Emmerdale shoves jam rags in innocent kiddies' faces
Traumatised mums recount ITV soap outrage
The Daily Mail has worked itself up into a right tizz over last Friday's episode of ITV1 soap Emmerdale, in which a chalked shopping list was seen to contain the items "jam rags" and "pile cream".
PA explains that the outrage was "visible during Friday's episode as a drunk Shadrach Dingle stumbled into his nephew Marlon's kitchen".
Vivienne Pattison, director of campaigning group Mediawatch, was on hand to fulminate: "I think it's vulgar and inappropriate. 'Pile cream' I can deal with. It was the use of 'jam rag' that got me. I can't imagine a woman writing that. It's really vulgar and unnecessary."
ITV1 quickly issued a statement which read: "A shopping list featured in the background of a scene on Friday's episode of Emmerdale which included colloquial terms that some viewers considered inappropriate. We are looking into the matter and we apologise to any viewers if they were offended."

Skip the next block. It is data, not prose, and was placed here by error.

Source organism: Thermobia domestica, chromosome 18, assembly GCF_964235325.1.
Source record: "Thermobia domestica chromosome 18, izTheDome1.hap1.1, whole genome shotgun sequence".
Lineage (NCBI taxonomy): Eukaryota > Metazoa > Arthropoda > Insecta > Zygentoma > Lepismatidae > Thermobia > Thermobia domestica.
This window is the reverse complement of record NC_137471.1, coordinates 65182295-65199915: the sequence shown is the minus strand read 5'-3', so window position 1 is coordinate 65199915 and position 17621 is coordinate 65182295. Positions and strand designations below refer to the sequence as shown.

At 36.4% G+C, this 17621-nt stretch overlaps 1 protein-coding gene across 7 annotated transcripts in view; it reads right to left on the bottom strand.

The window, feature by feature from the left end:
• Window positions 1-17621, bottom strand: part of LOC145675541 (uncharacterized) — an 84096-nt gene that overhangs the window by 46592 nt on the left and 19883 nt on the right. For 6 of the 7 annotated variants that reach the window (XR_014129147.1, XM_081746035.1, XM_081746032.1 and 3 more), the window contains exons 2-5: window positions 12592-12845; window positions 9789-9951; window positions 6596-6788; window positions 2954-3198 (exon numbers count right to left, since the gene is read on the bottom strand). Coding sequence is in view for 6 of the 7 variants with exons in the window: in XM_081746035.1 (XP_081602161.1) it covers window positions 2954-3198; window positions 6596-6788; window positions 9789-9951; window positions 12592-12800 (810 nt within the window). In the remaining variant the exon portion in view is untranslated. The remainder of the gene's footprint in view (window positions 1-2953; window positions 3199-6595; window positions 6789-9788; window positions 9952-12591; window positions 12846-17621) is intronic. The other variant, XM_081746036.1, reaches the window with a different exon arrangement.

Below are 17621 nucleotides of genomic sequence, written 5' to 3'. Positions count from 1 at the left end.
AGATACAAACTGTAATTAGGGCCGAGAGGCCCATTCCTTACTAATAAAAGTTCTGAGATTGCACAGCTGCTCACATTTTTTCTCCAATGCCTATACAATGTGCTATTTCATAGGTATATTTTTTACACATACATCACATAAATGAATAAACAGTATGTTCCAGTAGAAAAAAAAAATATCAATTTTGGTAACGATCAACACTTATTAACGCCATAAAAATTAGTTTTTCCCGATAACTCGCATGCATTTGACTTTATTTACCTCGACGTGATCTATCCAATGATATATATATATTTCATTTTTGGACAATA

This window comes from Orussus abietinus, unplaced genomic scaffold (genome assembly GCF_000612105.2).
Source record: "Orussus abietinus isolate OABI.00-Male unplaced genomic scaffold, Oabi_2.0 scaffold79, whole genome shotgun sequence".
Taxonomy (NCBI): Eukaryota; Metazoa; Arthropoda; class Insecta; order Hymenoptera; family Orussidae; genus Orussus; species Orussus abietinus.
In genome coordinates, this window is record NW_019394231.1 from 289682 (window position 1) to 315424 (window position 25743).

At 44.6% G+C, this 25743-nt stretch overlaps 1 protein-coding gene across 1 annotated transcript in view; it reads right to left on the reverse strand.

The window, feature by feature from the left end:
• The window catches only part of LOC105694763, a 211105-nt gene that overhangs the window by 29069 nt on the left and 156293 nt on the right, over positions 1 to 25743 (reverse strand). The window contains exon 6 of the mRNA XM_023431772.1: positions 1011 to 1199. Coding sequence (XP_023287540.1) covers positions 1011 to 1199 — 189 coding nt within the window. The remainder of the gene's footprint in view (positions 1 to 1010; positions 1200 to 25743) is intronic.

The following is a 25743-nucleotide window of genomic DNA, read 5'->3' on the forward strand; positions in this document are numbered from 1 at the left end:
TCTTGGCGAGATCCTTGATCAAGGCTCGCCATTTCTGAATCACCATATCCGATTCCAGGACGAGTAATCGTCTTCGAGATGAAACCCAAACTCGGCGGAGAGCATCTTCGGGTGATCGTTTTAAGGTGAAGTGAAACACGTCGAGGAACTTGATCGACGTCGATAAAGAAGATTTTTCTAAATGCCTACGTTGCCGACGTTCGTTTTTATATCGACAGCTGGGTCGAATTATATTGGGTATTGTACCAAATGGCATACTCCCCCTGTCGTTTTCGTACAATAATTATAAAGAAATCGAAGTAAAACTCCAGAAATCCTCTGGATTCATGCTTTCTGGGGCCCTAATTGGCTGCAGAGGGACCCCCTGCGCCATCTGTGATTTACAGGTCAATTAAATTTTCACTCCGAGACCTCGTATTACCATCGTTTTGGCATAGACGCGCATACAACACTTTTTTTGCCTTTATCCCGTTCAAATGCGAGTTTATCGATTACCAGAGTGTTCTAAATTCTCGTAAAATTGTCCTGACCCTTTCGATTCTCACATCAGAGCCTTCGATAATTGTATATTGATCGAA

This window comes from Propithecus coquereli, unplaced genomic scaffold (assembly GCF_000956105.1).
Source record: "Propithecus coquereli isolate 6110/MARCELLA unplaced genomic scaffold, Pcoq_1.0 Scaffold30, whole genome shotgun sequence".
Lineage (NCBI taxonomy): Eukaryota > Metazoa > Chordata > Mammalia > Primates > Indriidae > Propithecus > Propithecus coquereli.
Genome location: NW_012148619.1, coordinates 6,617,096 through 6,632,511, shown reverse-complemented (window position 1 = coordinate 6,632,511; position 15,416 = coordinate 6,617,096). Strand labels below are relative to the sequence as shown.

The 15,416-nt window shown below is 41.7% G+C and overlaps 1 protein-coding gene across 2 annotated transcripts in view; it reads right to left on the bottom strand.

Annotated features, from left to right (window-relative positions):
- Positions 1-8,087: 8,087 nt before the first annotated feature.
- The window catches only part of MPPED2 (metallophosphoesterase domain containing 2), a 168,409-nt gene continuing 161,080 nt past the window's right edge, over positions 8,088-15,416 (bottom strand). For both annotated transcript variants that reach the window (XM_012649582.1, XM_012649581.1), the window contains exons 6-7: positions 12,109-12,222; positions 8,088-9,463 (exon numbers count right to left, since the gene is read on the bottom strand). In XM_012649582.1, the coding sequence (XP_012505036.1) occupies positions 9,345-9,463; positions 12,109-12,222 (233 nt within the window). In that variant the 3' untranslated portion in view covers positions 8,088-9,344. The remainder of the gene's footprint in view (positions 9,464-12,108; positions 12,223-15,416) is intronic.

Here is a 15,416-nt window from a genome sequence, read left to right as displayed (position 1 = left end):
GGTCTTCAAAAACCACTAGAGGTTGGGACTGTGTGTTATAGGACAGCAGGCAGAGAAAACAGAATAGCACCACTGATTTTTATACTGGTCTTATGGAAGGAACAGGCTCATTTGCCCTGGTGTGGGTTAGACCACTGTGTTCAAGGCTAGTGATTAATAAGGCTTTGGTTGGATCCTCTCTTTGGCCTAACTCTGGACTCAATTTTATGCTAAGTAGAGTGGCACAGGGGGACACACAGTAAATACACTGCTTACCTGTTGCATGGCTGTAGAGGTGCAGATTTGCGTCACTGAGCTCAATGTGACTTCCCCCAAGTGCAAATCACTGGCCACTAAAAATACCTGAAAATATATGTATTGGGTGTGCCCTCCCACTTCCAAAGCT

Sadly, this came a bit too late for Middle England, which was already shaken to the decent, upstanding foundations on which it rests. Traumatised Staffordshire mum-of-two Jean Walker recounted: "I was stunned when my son, who is only seven, turned around and asked me what a jam rag was. It's not the kind of thing you want your kids seeing, so it was disappointing to see it on a programme like Emmerdale just after dinner.
"You hear phrases like that used in the street or in the pub sometimes, but to use it in front of millions as part of a TV soap is a pretty silly thing to do."
An equally-rattled Sharon Kennedy, of Brum, reported: "I couldn't believe my eyes when it appeared on screen - it's not the kind of language you expect to appear in one of our oldest soaps. I had to cover my young son's eyes because I didn't want to have to explain that kind of crass language to him at such a young age.
"Maybe it was some kind of prank played on the cast by members of the production staff. If that was the case, I didn't find if particularly funny."
AP concludes that, despite the scandal, watchdog Ofcom "said it had received no complaints about the episode". ®
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